The low overall e-readiness is based on scores in a number of categories which were also low for Pakistan

Apr 26 - May 09, 2004





Pakistan has experienced an explosive growth of IT during the last couple of years. Unfortunately, this has failed to benefit the country in a significant way due to bursting of the balloon in the post 9/11 world which witnessed drastic reduction in enrollment at the IT institutes of all colours and shades at all levels be it certificate, diploma or degrees.

Despite the slowdown the country still sits on ton-loads of IT prowess: There were some 1.8 million computer literate people in 2000 the number of which has crossed the 10 million mark today. The number of Internet users has also registered over 40-fold growth increasing from just 130,000 in June 2000 to 5.4 million October last year. The bandwidth availability has also registered a 20-fold increase from just 32 Mb/s in October 2000 to 610 Mb/s in August last year.

The other telecom enablers such as use of cellular phone has also witnessed a similar explosive growth. The number of cell phone subscribers has registered an 11-fold increase from just 225,000 in January 2001 to 2.45 million in October 2003. The financial sector has also realised on the importance of electronic banking to not only help them cut costs associated with manual banking but also to provide non-stop service through the ATMs. The use of credit, ATM and credit cards have witnessed a sharp increase.

In short, all the enablers and facilitators are in place to help transform Pakistan into an electronic society. This, however, is more true in theory than in practise because Pakistan still primary remains much a cash-based society because the IT revolution has failed to benefit the major portion of the population the larger part of which live in the rural areas. The technological advancements have remained limited to the major urban centres.

Pakistan's economic potential is marred by poor human development indicators which is reflected in its budgets which allocated negligible funds to education, health and welfare. The most salient feature of the country's budget, with a little change lately, has been massive monies allocated for debt servicing and Defence over the years. Development and socio-economic projects had not been given the priority they deserved while the burden of taxes has constantly been shifted on a populace already reeling from low per capita income.

With the reduced opportunities outside Pakistan has to find ways to absorb the huge computer-literate force of 1 million, only a small portion of which is able to find gainful employment. This is necessary not only for reasons of economics but also for reasons that are social. Despite the growth, much remains to be done to transform the country to exploit the IT potential to the fullest.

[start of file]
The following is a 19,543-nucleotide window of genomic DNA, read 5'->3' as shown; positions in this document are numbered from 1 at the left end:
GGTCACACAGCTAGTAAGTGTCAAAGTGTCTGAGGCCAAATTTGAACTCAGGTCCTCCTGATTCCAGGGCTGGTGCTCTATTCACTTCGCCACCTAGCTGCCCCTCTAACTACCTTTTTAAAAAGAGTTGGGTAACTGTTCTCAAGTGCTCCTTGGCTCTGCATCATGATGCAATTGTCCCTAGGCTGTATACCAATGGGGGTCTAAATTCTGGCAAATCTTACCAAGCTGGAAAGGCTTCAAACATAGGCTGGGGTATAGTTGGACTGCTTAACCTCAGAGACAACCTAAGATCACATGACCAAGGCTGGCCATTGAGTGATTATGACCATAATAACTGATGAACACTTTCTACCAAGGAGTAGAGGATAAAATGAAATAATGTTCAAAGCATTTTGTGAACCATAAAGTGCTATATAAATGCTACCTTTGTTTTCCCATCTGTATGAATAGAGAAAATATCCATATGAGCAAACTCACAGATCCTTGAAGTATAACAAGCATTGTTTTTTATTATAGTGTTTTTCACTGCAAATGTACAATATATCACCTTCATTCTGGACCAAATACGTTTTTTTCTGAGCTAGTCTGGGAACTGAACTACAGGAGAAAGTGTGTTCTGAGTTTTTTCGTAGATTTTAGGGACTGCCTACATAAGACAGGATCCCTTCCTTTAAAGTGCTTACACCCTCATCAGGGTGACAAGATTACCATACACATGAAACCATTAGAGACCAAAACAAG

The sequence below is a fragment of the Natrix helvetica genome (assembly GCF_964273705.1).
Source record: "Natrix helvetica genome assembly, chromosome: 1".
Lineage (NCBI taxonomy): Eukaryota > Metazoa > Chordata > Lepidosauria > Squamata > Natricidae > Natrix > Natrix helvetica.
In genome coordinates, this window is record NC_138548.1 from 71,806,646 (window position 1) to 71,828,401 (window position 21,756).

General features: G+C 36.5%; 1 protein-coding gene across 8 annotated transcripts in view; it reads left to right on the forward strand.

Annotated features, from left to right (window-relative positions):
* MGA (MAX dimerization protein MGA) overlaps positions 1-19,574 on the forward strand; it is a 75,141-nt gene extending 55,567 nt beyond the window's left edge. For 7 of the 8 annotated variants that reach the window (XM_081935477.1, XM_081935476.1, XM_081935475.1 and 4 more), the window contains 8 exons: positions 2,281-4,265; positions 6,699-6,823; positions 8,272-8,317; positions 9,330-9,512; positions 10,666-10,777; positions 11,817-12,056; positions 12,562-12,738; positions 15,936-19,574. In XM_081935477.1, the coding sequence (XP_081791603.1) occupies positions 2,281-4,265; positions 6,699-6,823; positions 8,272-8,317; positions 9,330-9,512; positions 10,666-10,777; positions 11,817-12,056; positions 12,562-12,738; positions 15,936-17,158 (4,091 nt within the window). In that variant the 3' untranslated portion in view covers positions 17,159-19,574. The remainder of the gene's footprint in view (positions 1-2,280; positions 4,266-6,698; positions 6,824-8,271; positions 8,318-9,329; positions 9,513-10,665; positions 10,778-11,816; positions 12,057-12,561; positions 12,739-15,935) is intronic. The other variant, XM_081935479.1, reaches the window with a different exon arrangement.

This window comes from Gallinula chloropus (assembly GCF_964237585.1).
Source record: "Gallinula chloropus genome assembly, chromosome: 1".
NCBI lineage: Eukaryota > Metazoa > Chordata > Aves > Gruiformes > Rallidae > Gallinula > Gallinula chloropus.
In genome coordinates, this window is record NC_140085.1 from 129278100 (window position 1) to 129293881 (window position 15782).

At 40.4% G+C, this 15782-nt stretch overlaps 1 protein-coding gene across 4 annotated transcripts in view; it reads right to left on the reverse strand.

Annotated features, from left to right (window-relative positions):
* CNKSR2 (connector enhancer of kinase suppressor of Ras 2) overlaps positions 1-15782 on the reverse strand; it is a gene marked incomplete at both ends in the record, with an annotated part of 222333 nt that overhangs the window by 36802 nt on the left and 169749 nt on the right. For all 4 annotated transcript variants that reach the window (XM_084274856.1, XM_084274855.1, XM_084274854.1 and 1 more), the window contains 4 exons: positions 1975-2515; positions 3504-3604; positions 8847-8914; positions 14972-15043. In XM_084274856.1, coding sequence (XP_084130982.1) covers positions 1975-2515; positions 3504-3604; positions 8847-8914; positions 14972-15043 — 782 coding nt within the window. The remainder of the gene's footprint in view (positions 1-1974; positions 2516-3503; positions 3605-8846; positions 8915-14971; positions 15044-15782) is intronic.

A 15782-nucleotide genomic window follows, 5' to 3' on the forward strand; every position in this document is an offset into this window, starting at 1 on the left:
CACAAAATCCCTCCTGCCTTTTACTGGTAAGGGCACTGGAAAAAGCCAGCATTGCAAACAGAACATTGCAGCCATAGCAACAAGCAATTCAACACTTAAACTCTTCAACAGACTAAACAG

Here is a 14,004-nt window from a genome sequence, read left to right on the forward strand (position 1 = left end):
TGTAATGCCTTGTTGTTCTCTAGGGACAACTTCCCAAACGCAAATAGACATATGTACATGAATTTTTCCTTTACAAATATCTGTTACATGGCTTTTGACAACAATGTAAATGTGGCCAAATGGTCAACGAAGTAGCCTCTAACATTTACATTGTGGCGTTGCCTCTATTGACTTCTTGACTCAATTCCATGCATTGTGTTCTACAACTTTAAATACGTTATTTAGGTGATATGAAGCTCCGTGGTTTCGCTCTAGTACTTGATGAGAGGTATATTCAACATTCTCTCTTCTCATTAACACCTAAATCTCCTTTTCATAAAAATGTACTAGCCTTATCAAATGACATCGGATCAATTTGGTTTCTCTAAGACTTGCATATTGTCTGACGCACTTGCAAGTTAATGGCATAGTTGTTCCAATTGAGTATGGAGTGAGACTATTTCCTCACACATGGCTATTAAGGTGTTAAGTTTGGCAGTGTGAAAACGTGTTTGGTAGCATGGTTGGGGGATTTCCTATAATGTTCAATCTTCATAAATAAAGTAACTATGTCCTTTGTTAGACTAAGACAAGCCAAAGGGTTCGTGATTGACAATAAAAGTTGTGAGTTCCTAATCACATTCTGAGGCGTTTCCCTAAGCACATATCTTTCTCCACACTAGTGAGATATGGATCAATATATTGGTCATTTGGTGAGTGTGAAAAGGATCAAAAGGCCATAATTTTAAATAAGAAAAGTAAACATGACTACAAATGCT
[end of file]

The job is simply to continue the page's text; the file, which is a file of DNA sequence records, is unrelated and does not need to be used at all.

Where can we start? Perhaps e-readiness because it comprises the entire IT and telecom sector. More so, because Pakistan ranks the lowest in e-readiness among 16 countries in the region-lower than even Vietnam, ranked number 15 in 2003. Pakistan's overall scored 2.74 points out of total ten compared to Vietnam's 2.91, Indonesia's 3.31, India's 3.95 (ranked 11th) way below the top ranked Australia at 8.25 points.

The low overall e-readiness is based on scores in a number of categories which were also low for Pakistan. For instance, it scored 5.3 points in 'business environment' category compared to 6.9 by the top ranked Thailand and 6.1 per cent by third-ranked Sri Lanka. Similarly, in the 'legal and policy adoption' category Pakistan scored 2.5 points compared to India's 4.5 and Ecuador's 5.3 points. In the 'supporting e-services' category the country scored 2.8 points compared to India's 5.8 and Egypt's 5. In the 'social and cultural' category, Pakistan scored 2.5 points way below Saudi Arabia's 5.5 and India's 4.8.



The above figures highlight the importance of improving the overall e-readiness level which comprises categories which are no limited to telecom and other technological enablers and facilitators like business environment. The availability of the massive computer-literate human resources offers Pakistan unique opportunities to help develop the infrastructure needed to promote the digital culture in the country.

Despite a late starter, Pakistan has been able to excel in various fields of IT including software development which showed signs of great promises in the pre 9/11 period. The things have started to pick up again and e-commerce is still termed as the ultimate trading tool of the world in the years to come. According to an estimate, by 2006 e-commerce would account for 18 per cent of the global sales. The volume of e-commerce would touch over 12.837 trillion dollars the major portion of $ 12.275 trillion was dominated by B2B while the remaining $ 562 billion would be contributed by B2C.

Heavy figures indeed! The question is: do we have any plans to derive any benefit from it? While the major beneficiaries of the tremendous e-commerce sales would be the developed countries a portion of which totaling around $ 963 billion would also benefit the developing countries, many of which are located in Asia and Asia Pacific. It is obvious that without concrete planning and policies we would miss the bus yet again.